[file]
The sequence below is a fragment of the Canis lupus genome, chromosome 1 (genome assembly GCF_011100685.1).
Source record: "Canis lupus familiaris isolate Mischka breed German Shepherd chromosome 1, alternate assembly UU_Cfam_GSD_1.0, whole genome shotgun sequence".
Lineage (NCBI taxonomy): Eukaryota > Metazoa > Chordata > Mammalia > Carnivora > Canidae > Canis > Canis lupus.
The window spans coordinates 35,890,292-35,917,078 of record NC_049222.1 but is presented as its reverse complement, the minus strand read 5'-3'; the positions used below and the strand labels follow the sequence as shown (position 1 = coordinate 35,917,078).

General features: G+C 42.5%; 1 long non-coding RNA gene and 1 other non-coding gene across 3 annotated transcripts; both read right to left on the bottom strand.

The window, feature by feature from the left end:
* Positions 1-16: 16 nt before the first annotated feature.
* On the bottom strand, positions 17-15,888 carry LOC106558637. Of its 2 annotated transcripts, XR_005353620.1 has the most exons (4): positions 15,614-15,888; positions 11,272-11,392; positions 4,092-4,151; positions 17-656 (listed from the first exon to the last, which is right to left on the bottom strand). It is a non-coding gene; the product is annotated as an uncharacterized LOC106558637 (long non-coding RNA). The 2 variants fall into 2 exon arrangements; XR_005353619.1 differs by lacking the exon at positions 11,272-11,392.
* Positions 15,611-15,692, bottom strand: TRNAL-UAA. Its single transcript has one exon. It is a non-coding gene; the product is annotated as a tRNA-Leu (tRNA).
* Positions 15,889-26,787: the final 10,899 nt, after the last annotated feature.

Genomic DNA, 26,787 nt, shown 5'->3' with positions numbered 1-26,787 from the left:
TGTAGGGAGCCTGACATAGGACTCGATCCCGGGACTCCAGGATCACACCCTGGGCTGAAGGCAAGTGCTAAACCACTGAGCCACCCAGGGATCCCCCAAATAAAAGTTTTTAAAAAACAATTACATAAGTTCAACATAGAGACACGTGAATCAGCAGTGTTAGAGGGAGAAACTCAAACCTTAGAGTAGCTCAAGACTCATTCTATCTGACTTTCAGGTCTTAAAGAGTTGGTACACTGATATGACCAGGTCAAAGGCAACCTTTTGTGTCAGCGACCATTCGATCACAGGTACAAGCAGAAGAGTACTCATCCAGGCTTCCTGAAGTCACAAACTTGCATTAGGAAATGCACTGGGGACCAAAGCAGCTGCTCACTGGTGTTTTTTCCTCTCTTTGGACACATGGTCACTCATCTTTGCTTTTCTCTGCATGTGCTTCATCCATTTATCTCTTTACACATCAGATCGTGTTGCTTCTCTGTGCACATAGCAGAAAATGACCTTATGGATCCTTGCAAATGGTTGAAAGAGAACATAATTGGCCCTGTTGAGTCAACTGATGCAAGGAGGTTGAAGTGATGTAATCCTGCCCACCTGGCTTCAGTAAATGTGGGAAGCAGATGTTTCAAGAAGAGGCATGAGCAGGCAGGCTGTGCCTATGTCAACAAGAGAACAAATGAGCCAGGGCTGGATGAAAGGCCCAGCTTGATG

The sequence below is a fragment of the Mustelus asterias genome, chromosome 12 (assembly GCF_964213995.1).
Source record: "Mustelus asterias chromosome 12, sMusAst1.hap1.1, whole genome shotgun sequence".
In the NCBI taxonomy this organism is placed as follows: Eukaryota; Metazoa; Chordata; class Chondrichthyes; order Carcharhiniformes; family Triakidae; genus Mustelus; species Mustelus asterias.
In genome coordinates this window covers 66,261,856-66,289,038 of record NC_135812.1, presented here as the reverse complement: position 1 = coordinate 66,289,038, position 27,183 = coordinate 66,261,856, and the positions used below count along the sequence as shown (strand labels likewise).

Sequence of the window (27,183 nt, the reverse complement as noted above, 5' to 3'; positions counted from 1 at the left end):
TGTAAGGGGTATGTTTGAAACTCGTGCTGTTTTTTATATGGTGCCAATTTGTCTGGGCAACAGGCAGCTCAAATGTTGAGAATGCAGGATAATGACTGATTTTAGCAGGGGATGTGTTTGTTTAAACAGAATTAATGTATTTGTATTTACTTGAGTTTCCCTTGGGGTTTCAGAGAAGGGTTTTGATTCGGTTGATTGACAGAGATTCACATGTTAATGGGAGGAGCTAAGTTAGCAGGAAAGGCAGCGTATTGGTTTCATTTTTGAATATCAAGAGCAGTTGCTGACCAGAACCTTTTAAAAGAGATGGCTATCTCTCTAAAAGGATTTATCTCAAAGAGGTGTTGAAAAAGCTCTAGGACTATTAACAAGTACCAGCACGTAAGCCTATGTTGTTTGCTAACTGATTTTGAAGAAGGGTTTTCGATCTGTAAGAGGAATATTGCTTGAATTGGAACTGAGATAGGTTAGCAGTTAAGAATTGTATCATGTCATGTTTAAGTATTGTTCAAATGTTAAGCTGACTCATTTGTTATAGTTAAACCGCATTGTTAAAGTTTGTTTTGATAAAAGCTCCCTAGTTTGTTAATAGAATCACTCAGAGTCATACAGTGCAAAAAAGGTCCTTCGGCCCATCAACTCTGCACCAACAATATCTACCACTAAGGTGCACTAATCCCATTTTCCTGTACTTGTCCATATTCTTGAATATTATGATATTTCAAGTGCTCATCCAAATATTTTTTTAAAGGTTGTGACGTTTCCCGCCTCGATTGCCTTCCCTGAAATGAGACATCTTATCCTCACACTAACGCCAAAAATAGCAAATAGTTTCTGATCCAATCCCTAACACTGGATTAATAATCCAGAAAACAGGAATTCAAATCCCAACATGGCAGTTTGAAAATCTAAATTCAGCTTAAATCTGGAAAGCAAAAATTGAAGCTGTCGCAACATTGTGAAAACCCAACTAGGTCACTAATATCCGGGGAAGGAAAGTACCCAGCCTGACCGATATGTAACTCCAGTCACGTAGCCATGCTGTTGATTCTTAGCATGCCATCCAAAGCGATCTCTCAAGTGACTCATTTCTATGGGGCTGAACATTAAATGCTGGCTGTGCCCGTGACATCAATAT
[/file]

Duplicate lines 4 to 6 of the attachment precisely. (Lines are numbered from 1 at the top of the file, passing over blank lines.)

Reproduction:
The window spans coordinates 35,890,292-35,917,078 of record NC_049222.1 but is presented as its reverse complement, the minus strand read 5'-3'; the positions used below and the strand labels follow the sequence as shown (position 1 = coordinate 35,917,078).

General features: G+C 42.5%; 1 long non-coding RNA gene and 1 other non-coding gene across 3 annotated transcripts; both read right to left on the bottom strand.

The window, feature by feature from the left end: